Naughton: We knew we wanted to reintegrate families into the broader social, economic, and psychological part of America. We also knew that the Housing Authority did not have the capacity to do that on its own.

Douglas: The nonprofit was already working on another tear-down and rebuild—this time at the neighborhood’s windowless elementary school.

Naughton: When we looked at what was happening to children in schools, we found that only 5 percent of fifth graders could pass the state math test. Only 30 percent of young people were graduating from high school. Very few of them were really prepared for a career or college.

Douglas: Getting a good elementary school was critical to making East Lake attractive to people who were spooked by the idea of living somewhere that had recently been called “Little Vietnam.” And so they raised more money.

Now building permits get issued in East Lake all the time.

Some experimental restaurants and office space are coming next year. The East Lake Foundation does the work that the neighborhood leader, Eva Davis, wanted to do in principle, if she hadn’t been in emergency mode all the time.

In all, well over $200 million have been invested in rebuilding the neighborhood since the mid-’90s. And the money is still coming in, especially since East Lake has become such a Cinderella story.

Other cities started calling Tom Cousins and the people who worked on East Lake, hoping to replicate what happened here. So the Cousins family created another nonprofit, Purpose Built Communities, to help spread the East Lake model to a dozen other cities; Columbus, Indianapolis, Birmingham. Warren Buffett is among the philanthropists bankrolling their work. Carol Naughton is now the president of the foundation.

Naughton: We have lots of people who come to East Lake, mayors from other cities, who come and say, “I want this.” Then when you talk to them about what this is and how it requires all of these partners working together to change how they actually do business.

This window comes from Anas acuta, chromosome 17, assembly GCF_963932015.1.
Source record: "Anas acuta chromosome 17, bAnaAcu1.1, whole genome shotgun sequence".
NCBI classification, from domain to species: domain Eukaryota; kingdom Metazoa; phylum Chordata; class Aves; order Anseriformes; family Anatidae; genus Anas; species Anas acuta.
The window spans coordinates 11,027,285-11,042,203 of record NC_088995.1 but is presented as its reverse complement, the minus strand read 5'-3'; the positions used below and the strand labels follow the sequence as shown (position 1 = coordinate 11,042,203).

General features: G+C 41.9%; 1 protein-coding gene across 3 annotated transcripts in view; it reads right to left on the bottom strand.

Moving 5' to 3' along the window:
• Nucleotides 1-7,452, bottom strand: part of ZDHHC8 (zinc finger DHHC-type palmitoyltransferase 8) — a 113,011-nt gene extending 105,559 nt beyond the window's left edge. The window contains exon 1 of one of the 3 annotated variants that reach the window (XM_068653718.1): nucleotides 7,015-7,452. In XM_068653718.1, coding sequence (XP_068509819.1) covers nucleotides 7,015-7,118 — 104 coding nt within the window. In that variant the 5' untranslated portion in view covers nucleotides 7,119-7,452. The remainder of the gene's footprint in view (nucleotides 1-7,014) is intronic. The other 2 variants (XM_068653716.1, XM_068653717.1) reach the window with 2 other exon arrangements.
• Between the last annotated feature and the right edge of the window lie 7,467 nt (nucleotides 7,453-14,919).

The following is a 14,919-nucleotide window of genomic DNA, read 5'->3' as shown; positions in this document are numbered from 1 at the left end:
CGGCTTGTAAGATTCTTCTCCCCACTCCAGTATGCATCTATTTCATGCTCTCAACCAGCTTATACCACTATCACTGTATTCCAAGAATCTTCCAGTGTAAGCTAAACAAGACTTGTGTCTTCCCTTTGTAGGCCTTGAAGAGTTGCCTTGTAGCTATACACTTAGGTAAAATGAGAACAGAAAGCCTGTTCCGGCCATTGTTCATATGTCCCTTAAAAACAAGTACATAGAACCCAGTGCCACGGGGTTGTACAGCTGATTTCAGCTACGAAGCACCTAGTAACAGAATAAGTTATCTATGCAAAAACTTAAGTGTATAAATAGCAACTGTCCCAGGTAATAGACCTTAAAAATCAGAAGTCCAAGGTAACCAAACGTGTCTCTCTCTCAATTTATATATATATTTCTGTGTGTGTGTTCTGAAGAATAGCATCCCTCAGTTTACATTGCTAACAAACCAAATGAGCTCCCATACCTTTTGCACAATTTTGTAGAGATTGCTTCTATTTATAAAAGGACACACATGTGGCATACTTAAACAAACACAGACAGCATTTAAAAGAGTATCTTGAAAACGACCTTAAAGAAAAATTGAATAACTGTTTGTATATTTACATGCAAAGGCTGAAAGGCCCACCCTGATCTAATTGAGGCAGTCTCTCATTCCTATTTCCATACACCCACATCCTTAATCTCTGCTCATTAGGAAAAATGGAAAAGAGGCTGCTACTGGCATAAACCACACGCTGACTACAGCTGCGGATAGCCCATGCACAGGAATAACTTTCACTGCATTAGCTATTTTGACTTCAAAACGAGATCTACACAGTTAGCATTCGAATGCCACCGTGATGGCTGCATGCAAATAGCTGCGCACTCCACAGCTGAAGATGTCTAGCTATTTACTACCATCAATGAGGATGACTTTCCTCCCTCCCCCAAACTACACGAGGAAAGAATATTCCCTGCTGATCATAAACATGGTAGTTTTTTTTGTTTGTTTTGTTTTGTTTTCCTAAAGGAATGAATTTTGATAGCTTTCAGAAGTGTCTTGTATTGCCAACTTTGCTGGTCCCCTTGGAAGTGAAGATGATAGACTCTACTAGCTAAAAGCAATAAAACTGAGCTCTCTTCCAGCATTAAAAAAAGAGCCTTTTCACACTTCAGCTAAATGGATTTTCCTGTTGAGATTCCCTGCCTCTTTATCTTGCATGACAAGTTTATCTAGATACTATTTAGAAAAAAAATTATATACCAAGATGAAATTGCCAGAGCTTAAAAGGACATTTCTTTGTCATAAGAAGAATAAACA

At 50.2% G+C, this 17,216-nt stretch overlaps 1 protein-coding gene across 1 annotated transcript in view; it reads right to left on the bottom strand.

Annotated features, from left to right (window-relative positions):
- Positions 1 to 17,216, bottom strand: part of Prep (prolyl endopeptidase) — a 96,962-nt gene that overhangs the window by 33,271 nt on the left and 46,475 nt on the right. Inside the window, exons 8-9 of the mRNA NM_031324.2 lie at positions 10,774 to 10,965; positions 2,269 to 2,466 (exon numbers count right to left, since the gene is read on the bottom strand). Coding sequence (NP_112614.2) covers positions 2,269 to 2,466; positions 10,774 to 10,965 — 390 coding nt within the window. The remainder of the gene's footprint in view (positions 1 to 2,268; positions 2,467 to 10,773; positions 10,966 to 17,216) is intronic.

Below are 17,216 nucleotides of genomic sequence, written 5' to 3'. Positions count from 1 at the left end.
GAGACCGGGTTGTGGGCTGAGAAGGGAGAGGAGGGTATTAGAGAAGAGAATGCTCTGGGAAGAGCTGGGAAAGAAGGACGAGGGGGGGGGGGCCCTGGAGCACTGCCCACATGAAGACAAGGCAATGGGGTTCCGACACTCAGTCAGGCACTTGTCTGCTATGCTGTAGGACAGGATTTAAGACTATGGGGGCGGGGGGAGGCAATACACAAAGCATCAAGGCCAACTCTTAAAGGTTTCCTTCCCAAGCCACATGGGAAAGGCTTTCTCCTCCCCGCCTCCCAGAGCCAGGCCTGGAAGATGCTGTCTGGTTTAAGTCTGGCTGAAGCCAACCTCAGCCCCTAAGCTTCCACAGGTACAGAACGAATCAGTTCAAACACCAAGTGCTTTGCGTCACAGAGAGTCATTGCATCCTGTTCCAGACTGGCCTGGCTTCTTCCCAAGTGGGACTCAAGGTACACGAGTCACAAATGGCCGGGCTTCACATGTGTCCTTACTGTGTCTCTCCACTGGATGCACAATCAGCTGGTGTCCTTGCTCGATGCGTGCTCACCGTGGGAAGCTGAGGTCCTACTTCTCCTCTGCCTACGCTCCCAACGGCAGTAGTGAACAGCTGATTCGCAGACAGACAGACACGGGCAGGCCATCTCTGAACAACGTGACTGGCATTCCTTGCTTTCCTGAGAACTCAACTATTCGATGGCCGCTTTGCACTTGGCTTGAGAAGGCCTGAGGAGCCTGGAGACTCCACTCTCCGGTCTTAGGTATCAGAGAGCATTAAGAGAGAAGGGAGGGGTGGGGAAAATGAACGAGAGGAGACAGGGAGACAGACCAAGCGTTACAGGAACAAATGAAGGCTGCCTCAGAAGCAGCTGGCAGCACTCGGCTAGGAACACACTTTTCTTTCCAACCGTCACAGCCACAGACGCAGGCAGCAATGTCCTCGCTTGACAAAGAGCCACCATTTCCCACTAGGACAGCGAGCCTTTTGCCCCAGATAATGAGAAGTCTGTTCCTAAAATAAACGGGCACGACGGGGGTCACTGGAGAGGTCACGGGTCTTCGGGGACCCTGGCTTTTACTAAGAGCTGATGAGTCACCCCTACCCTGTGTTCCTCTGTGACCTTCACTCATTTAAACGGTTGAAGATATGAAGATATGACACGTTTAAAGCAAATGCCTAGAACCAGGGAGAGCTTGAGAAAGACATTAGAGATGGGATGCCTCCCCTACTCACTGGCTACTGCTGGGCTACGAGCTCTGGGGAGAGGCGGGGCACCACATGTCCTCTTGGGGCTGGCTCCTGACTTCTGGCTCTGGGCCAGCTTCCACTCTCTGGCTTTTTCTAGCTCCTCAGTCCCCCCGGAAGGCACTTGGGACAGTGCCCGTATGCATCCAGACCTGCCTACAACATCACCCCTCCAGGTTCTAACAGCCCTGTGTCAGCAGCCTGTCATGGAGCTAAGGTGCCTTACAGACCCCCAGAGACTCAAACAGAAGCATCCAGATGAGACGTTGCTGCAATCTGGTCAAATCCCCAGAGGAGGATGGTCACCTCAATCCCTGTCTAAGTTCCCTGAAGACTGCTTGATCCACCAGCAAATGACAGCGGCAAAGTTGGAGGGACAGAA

Douglas: Naughton says a lot of people back away at this point. Not because rebuilding neighborhoods requires too much money—tons of foundations want to give money to urban revitalization projects. It’s more that this takes decades, and is too much work.

Naughton: They say, “That’s too disruptive. That’s going to mean I’m going to have to talk to a city council member who likes that it’s easy to get elected now because it’s a neighborhood that’s not very diverse.” You’re going to have to talk to somebody that you sit next to in church on Sundays and say, “Gosh, you know that program that you’ve been responsible for for 30 years? It’s really not doing a good job when you look at the data.”

Douglas: The most successful project of Purpose Built Communities so far has been in New Orleans, where the St. Bernard public housing projects were destroyed by Hurricane Katrina. Purpose Built Communities help channel a post-Katrina influx of attention and cash into schools and housing, and a long-term commitment from foundations and civic leaders to actually deliver on their promises to the neighborhood. But mostly, it’s a slow wait to see change in cities around the country.

And let’s be clear—East Lake is still a work in progress. The neighborhood is still full of people struggling with intergenerational poverty. Eva Davis’ youngest daughter, Helen Heath, lives in the new, mixed income housing. She’s 55 years old. Mixed income living to her is not paradise. She feels tension with the newcomers.

Helen Heath: Sometimes I think people still have the stigma of us being here, that we’re less than nothing. Where we came from. Just because you stayed in a community, does not mean that your mentality is that community. I think they blame everything that happened in these communities, on low-income people.

Douglas: Helen Heath grew up in the East Lake Meadows housing project, and had a baby the summer before her junior year, as a 15-year-old, and then another baby the next summer. Now she is raising three of her granddaughters. She says she feels a little stuck, being in the same neighborhood all these years. Her rent is deeply subsidized, and her brothers and sisters come back for family reunions. But she’d still rather put East Lake in the rearview mirror.